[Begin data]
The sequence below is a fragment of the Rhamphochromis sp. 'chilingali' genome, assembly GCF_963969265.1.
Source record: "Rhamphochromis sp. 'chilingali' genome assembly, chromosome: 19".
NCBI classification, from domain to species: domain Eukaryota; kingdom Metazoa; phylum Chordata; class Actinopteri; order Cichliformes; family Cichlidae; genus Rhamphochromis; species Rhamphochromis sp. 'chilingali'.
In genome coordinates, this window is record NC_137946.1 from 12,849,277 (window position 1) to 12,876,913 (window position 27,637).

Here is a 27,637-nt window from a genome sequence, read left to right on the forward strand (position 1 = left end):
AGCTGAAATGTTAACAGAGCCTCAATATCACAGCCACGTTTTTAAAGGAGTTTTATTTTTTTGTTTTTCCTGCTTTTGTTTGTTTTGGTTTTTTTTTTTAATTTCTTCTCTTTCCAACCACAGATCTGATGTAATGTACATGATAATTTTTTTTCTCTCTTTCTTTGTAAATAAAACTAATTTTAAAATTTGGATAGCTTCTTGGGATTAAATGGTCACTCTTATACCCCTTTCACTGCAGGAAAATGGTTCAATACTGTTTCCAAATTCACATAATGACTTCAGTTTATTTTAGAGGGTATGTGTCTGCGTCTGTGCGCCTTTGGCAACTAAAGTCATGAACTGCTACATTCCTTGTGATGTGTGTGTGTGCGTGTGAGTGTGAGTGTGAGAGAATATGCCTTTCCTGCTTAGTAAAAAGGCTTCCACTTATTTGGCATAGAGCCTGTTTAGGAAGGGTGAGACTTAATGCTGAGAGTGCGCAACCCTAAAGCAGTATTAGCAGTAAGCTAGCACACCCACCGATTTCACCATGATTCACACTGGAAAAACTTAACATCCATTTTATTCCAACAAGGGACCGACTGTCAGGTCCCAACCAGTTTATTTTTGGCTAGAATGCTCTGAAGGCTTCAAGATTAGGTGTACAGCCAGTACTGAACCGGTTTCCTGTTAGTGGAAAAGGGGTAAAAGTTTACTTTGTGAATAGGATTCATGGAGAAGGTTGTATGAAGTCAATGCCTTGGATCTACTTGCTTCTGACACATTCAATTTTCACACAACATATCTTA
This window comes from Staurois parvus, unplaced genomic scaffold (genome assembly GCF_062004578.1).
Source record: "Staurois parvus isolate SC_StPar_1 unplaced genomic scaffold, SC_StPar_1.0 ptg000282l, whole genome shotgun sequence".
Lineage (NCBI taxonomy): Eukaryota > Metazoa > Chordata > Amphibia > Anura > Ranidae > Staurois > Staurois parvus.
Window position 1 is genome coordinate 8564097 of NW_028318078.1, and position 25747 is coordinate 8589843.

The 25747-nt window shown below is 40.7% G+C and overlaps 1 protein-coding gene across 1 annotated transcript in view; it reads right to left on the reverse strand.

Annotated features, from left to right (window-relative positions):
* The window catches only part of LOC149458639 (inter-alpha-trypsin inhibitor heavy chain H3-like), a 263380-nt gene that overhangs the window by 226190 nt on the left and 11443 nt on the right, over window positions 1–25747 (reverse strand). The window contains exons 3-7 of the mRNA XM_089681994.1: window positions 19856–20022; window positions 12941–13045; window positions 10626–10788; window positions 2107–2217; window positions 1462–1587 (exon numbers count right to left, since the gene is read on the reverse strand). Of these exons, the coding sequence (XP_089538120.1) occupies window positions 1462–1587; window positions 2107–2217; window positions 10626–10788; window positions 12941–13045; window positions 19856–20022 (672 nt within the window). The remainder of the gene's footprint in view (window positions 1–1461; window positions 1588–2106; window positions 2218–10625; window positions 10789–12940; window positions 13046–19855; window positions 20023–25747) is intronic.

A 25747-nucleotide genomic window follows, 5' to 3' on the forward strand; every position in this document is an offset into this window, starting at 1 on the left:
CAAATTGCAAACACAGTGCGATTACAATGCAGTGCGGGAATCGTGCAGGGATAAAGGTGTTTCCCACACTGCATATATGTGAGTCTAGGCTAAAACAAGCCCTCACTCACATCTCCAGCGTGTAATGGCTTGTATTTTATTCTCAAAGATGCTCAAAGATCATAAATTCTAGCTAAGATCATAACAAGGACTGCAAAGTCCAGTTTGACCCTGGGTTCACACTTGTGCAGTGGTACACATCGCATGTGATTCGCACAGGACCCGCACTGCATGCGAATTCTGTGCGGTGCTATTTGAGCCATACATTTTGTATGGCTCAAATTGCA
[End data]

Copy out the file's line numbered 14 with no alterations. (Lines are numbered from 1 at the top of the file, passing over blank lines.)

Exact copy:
A 25747-nucleotide genomic window follows, 5' to 3' on the forward strand; every position in this document is an offset into this window, starting at 1 on the left: